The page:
Mexican or N.A. Plates for Your Vehicle?




A lot of people, whether they’re moving to Mexico or simply visiting, will want to take their vehicle with them. By vehicle I mean:  automobile, truck (pickup), motor home, trailer, etc.

The process really is quite easy. Assuming you have your FM3 Visa (180 day plus stay – up to a year –  with limitless renewals) or your FMT Visa (more than 72-hour stay and no more than 180 days) you will be able to take your vehicle across the border and stay for the same length as your visa permits..



  • You will pay a permit fee to bring your vehicle into Mexico – and you will renew your permit when needed, i.e. when your FM3 expires.
  • You will not be able to legally sell that car in Mexico – the permit you receive is temporary, for a specific time period, and you must have that permit to exit Mexico with that vehicle, within your time period.
  • Your Mexican auto insurance will be less than it would be for a comparable Mexico-licensed vehicle.
  • If your N.A. driver’s license has expired, your Mexican Auto insurance will probably not be honored.(U.S. auto insurance is not recognized by the Mexican Government.)
  • There are rigid restrictions on who may drive your vehicle.
  • You can easily reenter the United States and Canada – as long as the plates have not expired, and you have N.A. insurance.
  • You may attract the attention of certain officials hoping for mordita. (They figure you’re an easy mark.)



  • Anyone may drive the vehicle.
  • You can sell the vehicle in Mexico.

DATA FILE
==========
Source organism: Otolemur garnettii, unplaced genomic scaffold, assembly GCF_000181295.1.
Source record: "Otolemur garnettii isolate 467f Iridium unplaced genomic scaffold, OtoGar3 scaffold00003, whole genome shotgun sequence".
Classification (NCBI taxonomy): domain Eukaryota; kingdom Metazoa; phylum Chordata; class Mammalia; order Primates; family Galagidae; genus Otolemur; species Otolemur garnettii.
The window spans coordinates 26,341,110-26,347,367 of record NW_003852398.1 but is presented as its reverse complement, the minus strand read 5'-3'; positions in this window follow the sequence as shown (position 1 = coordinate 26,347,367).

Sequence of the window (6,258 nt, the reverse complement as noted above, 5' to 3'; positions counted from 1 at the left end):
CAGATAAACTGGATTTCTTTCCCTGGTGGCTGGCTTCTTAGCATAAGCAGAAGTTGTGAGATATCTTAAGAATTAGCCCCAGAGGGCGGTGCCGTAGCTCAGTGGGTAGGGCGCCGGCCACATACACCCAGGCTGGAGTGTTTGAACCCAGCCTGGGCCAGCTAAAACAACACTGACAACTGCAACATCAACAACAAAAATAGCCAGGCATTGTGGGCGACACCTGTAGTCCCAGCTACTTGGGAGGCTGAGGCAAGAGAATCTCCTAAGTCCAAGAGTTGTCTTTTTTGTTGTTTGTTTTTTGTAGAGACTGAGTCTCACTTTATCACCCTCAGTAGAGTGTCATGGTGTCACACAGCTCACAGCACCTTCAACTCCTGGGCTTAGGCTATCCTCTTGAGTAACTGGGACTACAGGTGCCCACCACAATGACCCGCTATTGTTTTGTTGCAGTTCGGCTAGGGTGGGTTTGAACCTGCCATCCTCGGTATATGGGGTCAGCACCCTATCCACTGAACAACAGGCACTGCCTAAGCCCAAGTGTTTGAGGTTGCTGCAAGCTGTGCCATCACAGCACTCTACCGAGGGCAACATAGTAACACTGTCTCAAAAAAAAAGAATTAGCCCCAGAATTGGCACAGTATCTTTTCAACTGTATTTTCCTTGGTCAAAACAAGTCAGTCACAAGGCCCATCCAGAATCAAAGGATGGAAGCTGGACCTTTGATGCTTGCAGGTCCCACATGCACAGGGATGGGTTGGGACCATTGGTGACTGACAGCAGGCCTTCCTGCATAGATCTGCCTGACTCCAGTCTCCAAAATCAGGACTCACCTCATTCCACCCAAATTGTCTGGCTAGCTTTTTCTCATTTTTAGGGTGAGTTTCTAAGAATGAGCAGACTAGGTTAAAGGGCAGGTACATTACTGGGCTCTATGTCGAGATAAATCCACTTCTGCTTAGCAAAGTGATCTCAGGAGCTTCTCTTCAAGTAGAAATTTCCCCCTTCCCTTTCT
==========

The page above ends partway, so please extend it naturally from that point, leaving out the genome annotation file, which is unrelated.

• You can enter the U.S. and Canada – and purchase auto insurance – unless you have an official U.S. residence…then you are not legally allowed to drive the vehicle into the U.S.
  • There is an annual registration fee and there are taxes.  The older the car is, the smaller the taxes.
  • Insurance is more than it would be with N.A. plates.
  • You cannot import the vehicle into N.A.

One person (of legal age), can import one vehicle into Mexico from the U.S.

Your spouse or of-age child can each do the same.

You must have proof of ownership or you must have a letter of permission from the owner (such as a bank whom you are still making payments to), or the owner must be present.

If you are driving an Recreational Vehicle (RV),  (a motor home – not a pickup camper) and towing a car, they can both be registered (for a 10-year period) in one name.  You need proof of ownership for both.

Up to three single-passenger vehicles (equal to the number of people traveling inside the carrying vehicle) such as ATV’s, motorcycles, dune buggies, may be transported or towed and registered by the of-age passengers/driver.  Proof of ownership required.

When you leave Mexico, register the return of your vehicle when crossing the border.  If you don’t, and you attempt to cross into Mexico again, with a vehicle – can’t do it – you’re allowed one vehicle per person – and according to their records, the other vehicle was not exported from Mexico.  You may be in trouble for having a vehicle in Mexico with an expired permit.  Everything is kept in a computer – they will know.  One per – that’s it.  At that time of leaving Mexico, the authorities will remove the permit for your vehicle that was placed on your windshield – do not do this yourself.  If you have any problem, contact a U.S. Consulate.

Also read my related articles:   “Take You Car To Mexico”, “Mexican Law for Vehicles” , “Drive or Buy a Car in Mexico”,  “Drive into Mexico – With Your Own Car and an American Driver’s License”

Inside Mazatlan Airport

All about taking your vehicle to Mexico, by Barbie

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